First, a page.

This site now takes a second and final in-depth look at the upcoming Western video game, Call of Juarez: Gunslinger (2013), prior to its release on May 22nd. In this article, further examines the approach toward the historical figures included in the game and provides more insight from lead storywriter and voice director Haris Orkin. To read Part One, please visit this link: CoJ-PT1

Call of Juarez: Gunslinger is a first-person game, developed by Techland and published by Ubisoft, in which players take on the role of bounty hunter Silas Greaves in the American West of the 19th century. The narrative framework is one of flashback – gamers play out the past deeds of Greaves while he recounts them to patrons and staff of a 1910 Kansas saloon. Those deeds include the tracking of real-life Old West outlaws such as Billy the Kid, Jesse James, the Dalton Gang, and Butch Cassidy and The Sundance Kid – these historical figures and others appear in the game. Here is one trailer for the game (Note: contains mature themes and images):

As previously shared, players discover that there can be differences between what the Greaves of 1910 or a dime novel describes and what the player experiences during that respective event. A major narrative thread for Call of Juarez: Gunslinger is the mythic component of Western history, story-telling and the genre itself.

As part of the media outreach for the game, art cards were made to publicize how the artists created the character concepts.  The game’s artists drew upon the history of a given figure to provide a stylized look – the cards share artist commentary as to why a figure wears certain items or colors. The following example relates to Butch Cassidy:

Butch Cassidy - CoJClick on Above Image To View A Larger Version

Call of Juarez: Gunslinger is offering an interaction with subject material that potentially can lead a player – significantly, a younger player unfamiliar with the Western genre and Western history – to further research historical figures. Players can then consider a figure themselves, building upon what Haris Orkin states is integral to the game, a process he describes as “looking at the evidence and the facts, and deciding for yourself what you want to believe.”

The Western genre is singular, to this writer, for its ability to engage with the actual history of North America. There has been a noticeable increase in Westerns across various mediums in recent years – from film to television to videogames. asked Orkin to assess the Western genre in relation to (North) American and popular culture today. This was his response:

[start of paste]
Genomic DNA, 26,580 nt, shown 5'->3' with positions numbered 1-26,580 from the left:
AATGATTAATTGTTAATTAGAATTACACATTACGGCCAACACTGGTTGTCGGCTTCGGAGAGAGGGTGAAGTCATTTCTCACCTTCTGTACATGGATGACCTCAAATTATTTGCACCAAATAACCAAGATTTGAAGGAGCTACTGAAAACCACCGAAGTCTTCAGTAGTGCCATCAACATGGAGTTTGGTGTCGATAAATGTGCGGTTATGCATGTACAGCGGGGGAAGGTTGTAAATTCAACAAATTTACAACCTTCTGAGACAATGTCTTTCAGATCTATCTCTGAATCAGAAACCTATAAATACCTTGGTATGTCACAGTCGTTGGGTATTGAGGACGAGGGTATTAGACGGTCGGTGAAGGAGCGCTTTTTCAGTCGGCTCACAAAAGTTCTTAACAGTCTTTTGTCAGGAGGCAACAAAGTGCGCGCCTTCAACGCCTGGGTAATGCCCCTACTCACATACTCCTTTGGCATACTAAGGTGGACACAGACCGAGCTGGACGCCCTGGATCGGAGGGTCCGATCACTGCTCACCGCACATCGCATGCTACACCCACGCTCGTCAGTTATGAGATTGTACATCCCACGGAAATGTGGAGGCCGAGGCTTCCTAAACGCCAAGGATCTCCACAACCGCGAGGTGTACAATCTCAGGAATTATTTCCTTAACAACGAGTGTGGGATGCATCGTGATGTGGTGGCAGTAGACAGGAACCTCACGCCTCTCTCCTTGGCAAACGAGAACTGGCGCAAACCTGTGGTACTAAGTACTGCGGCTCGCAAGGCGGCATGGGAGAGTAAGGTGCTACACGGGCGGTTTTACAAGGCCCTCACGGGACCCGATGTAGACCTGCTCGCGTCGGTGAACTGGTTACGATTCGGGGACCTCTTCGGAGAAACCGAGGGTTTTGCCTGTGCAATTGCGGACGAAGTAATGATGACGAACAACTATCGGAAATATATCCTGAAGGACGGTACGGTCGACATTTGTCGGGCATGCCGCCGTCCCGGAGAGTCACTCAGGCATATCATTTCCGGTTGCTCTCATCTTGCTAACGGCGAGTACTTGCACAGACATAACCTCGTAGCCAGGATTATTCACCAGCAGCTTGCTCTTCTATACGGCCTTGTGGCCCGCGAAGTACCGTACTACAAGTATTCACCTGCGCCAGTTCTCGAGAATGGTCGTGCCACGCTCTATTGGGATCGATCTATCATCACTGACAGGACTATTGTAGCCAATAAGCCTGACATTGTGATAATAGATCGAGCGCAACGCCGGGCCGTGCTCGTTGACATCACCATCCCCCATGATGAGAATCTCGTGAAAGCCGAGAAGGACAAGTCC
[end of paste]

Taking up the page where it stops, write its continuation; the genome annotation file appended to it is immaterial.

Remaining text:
There is a strong niche audience that loves Westerns, but the Western genre is a bit out of fashion and has been for a while. At least for the mainstream audience. Great Westerns do break through occasionally though and some are big mainstream successes. Like McMurtry’s Lonesome Dove saga or the Berrybender books. Hell on Wheels on AMC is the first successful Western TV show since Deadwood  and for me was kind of seminal, a throwback to those revisionist Westerns of the late 60’s and 70’s which I loved, like Peckinpah’s The Wild Bunch, Eastwood’s The Outlaw Josey Wales and even Little Big Man.   All three of those were inspiration for Gunslinger.      

More recently there have been some popular and critical successes in the genre.  3:10 to Yuma. The Assassination of Jesse James by the Coward Robert Ford. Tombstone. Open Range. The Missing. Unforgiven. True Grit. Django Unchained was a huge hit.

Westerns are the mythology of America and those themes run deep. They are popular all over the world. A lot of films and TV shows that aren’t superficially Westerns are Westerns in their bones. I’m talking about films like Firefly, No Country for Old Men and The Book of Eli. So I think the Western is actually alive and well. There’s something primal about the genre. A lone man standing up against the forces of nature or corruption or his own worse nature. Finding justice in a place where there is no justice. It’s the world stripped of all its modern distractions and there’s something very seductive about that.” 

Screenshot – Call of Juarez: Gunslinger

Finally, this site asked Orkin to appraise the Western genre in relation to video games:

Westerns have been few and far between in video games, which is strange to me, because a Western seems to be the perfect genre for a shooter. Outlaws by LucasArts was fantastic in its day. Gun was good. Red Dead Revolver. Most recently, Red Dead Redemption was brilliant and introduced the Western genre to a whole new generation.  And, of course, the Western games I worked on; Call of Juarez and Call of Juarez: Bound in Blood.  

I think video games are a perfect fit with the Western genre. You aren’t just an observer, you’re a participant in the world. Sure it’s virtual, but experiencing something is a lot different than just watching.  It’s the closest most people will ever get to living the fantasy.

Call of Juarez: Gunslinger will be available for a downloadable release on Wednesday, May 22nd for Xbox 360, Sony PlayStation3 and PC platforms. will return again to the game for further review and commentary.

 (Copyright – Chad Beharriell)


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